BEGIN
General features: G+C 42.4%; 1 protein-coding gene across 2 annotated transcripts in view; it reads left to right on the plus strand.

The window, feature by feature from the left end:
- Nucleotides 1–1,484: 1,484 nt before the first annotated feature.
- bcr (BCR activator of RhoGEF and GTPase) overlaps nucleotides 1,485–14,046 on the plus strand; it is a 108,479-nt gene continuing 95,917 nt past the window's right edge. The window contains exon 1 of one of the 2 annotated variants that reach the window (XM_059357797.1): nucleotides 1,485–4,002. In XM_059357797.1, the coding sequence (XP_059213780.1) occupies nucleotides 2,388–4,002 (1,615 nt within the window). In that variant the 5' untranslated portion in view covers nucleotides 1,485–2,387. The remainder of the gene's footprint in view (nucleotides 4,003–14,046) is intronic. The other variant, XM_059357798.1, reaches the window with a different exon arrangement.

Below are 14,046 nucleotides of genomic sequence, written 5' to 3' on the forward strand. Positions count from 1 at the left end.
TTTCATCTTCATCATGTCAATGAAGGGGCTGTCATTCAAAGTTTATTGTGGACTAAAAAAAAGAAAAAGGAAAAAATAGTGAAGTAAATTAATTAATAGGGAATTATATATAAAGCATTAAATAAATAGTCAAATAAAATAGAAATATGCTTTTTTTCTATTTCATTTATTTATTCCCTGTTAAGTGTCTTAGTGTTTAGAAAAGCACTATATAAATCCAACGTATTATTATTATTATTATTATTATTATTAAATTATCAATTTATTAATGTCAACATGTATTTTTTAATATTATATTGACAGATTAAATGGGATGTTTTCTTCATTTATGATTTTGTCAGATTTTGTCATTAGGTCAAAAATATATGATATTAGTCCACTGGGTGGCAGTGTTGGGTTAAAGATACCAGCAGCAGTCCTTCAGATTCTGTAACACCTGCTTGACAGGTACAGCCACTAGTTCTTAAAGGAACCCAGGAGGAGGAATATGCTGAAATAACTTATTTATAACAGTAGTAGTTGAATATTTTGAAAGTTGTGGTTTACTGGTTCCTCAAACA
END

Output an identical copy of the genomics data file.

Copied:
General features: G+C 42.4%; 1 protein-coding gene across 2 annotated transcripts in view; it reads left to right on the plus strand.

The window, feature by feature from the left end:
- Nucleotides 1–1,484: 1,484 nt before the first annotated feature.
- bcr (BCR activator of RhoGEF and GTPase) overlaps nucleotides 1,485–14,046 on the plus strand; it is a 108,479-nt gene continuing 95,917 nt past the window's right edge. The window contains exon 1 of one of the 2 annotated variants that reach the window (XM_059357797.1): nucleotides 1,485–4,002. In XM_059357797.1, the coding sequence (XP_059213780.1) occupies nucleotides 2,388–4,002 (1,615 nt within the window). In that variant the 5' untranslated portion in view covers nucleotides 1,485–2,387. The remainder of the gene's footprint in view (nucleotides 4,003–14,046) is intronic. The other variant, XM_059357798.1, reaches the window with a different exon arrangement.

Below are 14,046 nucleotides of genomic sequence, written 5' to 3' on the forward strand. Positions count from 1 at the left end.
TTTCATCTTCATCATGTCAATGAAGGGGCTGTCATTCAAAGTTTATTGTGGACTAAAAAAAAGAAAAAGGAAAAAATAGTGAAGTAAATTAATTAATAGGGAATTATATATAAAGCATTAAATAAATAGTCAAATAAAATAGAAATATGCTTTTTTTCTATTTCATTTATTTATTCCCTGTTAAGTGTCTTAGTGTTTAGAAAAGCACTATATAAATCCAACGTATTATTATTATTATTATTATTATTATTAAATTATCAATTTATTAATGTCAACATGTATTTTTTAATATTATATTGACAGATTAAATGGGATGTTTTCTTCATTTATGATTTTGTCAGATTTTGTCATTAGGTCAAAAATATATGATATTAGTCCACTGGGTGGCAGTGTTGGGTTAAAGATACCAGCAGCAGTCCTTCAGATTCTGTAACACCTGCTTGACAGGTACAGCCACTAGTTCTTAAAGGAACCCAGGAGGAGGAATATGCTGAAATAACTTATTTATAACAGTAGTAGTTGAATATTTTGAAAGTTGTGGTTTACTGGTTCCTCAAACA